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Stalking and Domestic Violence

Volume 776: debated on Thursday 24 November 2016


Asked by

To ask Her Majesty’s Government whether there are plans to include serial stalkers and domestic violence offenders on the Violent and Sex Offenders Register so that they are identified, risk assessed and managed like sex offenders.

My Lords, we are committed to tackling stalking and domestic violence. That is why we introduced a new domestic abuse offence last year and two stalking offences in 2012. Convicted perpetrators of these crimes are already recorded on systems such as the police national computer to support the police in identifying, risk assessing and monitoring offenders.

I thank the noble Baroness for her Answer. A register, as recommended by Paladin, the National Stalking Advocacy Service, would have helped Zoe Dronfield, who was the 13th victim of a serial stalker, as well as many others. Can the Minister say whether the Government have any plans to develop one-to-one programmes for serial stalkers, either in custody or in the community, because the onus needs to be on the perpetrators to change rather than asking victims to change their behaviour to protect themselves and their children?

My Lords, the Government have put a significant amount of effort into introducing these stalking offences. Certainly the victims need ongoing support, and that is one of the things that the Government provide.

My Lords, hopefully those noble Lords who listen to “The Archers” will have a greater understanding of the issue of coercive control following the Helen Archer case. I declare an interest in that I have first-hand experience as a victim. Does the Minister not accept that for many perpetrators, domestic violence and coercive control form a pattern of behaviour that is likely to be repeated and that the chances of reoffending are high? Surely public protection panels have a duty to engage with these offenders.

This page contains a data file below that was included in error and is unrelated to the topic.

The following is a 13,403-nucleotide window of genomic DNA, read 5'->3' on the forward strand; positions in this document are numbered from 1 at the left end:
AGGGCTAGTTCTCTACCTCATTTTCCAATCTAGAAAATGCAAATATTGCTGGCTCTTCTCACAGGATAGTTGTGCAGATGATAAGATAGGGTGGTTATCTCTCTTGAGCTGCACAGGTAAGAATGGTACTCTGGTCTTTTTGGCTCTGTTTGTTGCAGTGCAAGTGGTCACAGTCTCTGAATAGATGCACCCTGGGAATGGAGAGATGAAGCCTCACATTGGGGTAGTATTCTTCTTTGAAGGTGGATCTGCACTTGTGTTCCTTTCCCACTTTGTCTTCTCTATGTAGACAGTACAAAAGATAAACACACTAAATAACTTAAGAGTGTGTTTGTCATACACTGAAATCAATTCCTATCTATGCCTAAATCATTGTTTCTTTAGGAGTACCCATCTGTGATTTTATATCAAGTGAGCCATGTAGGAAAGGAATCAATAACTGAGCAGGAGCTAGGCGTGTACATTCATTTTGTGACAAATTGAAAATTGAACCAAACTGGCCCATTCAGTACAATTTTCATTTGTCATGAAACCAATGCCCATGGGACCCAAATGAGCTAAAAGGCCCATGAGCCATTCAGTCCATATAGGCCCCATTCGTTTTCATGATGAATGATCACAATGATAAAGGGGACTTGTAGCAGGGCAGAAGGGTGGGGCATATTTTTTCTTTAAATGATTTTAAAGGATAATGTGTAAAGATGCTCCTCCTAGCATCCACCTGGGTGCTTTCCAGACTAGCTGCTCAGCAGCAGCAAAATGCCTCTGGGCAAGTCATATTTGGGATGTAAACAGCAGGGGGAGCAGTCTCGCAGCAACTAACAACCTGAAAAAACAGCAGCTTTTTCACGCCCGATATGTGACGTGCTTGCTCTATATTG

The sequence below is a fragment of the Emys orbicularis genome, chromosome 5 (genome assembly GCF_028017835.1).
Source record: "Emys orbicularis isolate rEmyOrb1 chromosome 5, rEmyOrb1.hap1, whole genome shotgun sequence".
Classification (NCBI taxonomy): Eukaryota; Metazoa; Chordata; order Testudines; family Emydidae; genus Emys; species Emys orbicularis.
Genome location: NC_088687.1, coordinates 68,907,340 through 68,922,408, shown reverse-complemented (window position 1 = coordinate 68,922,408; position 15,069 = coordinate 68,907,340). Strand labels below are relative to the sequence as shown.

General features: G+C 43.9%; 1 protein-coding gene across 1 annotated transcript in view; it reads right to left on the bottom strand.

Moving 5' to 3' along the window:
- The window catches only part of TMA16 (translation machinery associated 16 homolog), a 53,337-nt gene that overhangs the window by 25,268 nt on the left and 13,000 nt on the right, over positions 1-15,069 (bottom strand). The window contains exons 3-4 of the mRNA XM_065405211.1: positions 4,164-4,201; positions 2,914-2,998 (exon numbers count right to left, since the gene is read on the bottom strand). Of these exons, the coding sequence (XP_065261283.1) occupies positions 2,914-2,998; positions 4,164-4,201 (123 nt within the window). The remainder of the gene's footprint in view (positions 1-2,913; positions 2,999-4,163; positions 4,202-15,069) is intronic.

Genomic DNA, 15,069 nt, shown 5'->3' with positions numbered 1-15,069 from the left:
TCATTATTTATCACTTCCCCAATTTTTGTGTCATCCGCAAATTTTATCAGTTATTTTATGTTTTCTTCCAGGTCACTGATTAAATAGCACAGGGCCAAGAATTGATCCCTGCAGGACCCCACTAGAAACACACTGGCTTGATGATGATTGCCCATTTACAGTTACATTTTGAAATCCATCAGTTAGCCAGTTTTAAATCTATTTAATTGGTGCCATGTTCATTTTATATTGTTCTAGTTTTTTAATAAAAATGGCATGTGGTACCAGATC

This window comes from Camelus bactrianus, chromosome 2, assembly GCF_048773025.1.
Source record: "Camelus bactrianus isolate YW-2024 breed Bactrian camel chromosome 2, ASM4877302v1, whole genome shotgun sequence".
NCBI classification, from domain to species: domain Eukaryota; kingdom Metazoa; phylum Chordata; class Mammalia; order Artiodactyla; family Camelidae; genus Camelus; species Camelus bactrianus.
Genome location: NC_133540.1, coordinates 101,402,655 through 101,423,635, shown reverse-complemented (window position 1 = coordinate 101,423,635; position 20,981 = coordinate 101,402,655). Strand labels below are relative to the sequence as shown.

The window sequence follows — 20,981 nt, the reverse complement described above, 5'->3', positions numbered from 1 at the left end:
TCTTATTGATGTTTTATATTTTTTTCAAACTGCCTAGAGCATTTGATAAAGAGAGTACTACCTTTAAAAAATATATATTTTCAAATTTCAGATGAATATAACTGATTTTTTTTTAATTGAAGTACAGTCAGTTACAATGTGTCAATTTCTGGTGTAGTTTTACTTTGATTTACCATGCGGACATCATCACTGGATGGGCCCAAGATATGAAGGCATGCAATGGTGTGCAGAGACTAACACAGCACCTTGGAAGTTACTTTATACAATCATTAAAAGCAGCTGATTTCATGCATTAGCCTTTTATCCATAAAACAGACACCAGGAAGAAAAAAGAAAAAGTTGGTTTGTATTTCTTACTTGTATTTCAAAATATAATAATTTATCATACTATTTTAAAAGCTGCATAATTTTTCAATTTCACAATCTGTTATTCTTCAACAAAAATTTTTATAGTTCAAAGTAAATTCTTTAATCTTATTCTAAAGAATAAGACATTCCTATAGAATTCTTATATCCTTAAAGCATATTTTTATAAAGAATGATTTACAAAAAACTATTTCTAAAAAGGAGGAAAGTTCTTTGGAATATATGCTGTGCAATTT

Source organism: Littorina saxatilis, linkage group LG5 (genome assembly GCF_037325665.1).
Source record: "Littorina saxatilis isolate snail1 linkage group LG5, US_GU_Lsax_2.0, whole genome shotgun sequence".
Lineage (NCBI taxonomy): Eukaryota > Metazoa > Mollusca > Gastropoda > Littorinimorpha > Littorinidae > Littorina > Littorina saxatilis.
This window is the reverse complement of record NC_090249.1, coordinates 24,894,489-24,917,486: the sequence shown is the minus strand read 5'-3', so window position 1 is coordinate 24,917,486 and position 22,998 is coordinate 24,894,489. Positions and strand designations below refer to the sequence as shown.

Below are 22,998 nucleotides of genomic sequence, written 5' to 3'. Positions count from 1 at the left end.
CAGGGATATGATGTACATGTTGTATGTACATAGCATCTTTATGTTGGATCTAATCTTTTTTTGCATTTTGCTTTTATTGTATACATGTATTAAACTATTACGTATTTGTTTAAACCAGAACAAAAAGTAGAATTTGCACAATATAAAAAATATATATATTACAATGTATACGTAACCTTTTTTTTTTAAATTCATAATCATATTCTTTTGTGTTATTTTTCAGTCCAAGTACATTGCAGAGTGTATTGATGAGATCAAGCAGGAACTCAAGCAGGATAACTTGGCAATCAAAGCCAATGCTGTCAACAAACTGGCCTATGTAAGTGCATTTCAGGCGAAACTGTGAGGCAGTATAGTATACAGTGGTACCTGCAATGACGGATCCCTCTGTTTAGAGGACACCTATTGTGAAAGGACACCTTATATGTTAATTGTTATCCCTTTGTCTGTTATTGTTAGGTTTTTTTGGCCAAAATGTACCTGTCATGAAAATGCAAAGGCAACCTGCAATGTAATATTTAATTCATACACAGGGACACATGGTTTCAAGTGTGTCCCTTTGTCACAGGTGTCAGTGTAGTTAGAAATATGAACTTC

The noble Lord is absolutely right. Stalking, coercive control and domestic violence are not generally one-off offences but recur time and again. There are perpetrator programmes with which some of the charitable organisations we work with engage. It is sad that it is the other way round and the victim tends to flee the scene of the offence, as opposed to the perpetrator receiving that kind of ongoing work.

My Lords, I declare an interest as a trustee of the excellent charity Paladin. My fellow trustee, Dr Eleanor Aston, was the victim of horrendous stalking. Her perpetrator was jailed for five years, the maximum sentence. When he was sentenced the judge said he wished that the maximum sentence could be raised. Mr Alex Chalk, the MP for Cheltenham, therefore introduced a Private Member’s Bill at the other end to increase the maximum sentence to 10 years. Why would not the Government support this excellent Bill?

My Lords, I understand the concern about why the maximum sentence is not higher than it is. The Government keep these issues under review but we do not have any plans at the moment to change the maximum sentence.

My Lords, why does the Minister not have such plans? Also, do the Government know how many serial stalkers there are in England and Wales? If, as the Minister said in her Answer, there is a register of these men—they are mostly men, although not exclusively—have the Government considered how to warn women that they are in danger of becoming a victim of a serial stalker like Zoe Dronfield was?

My Lords, the number of stalking and harassment referrals by the police to the Crown Prosecution Service in 2015 was almost 13,000. There were 1,102 prosecutions under the new stalking offences. These new laws need to have time to bed in. At this point the system appears to be working well.

My Lords, will my noble friend suggest to the Home Secretary that it would be a good idea to look at the maximum sentence? There seems to be fairly general agreement that it is too low. Why will the Government not at least discuss this matter?

These offences, in particular the stalking offences, are relatively new. As I said, the Government keep legislation under review all the time. We will look at it if there is evidence that it needs to be changed.

My Lords, as the Minister said, during the coalition years laws were introduced so that a woman could stay in a house with an emergency order over the weekend, extendable up to one month. How many of those have been issued?

I will have to get back to the noble Baroness on the exact numbers, but that system is still in place. That has not changed.

My Lords, if I was in the Minister’s position answering Questions and the noble Lord, Lord Cormack, had raised his question in the way he did, I would say, “I’ll take that back to my colleagues and have a look at it”. Why does she not do that?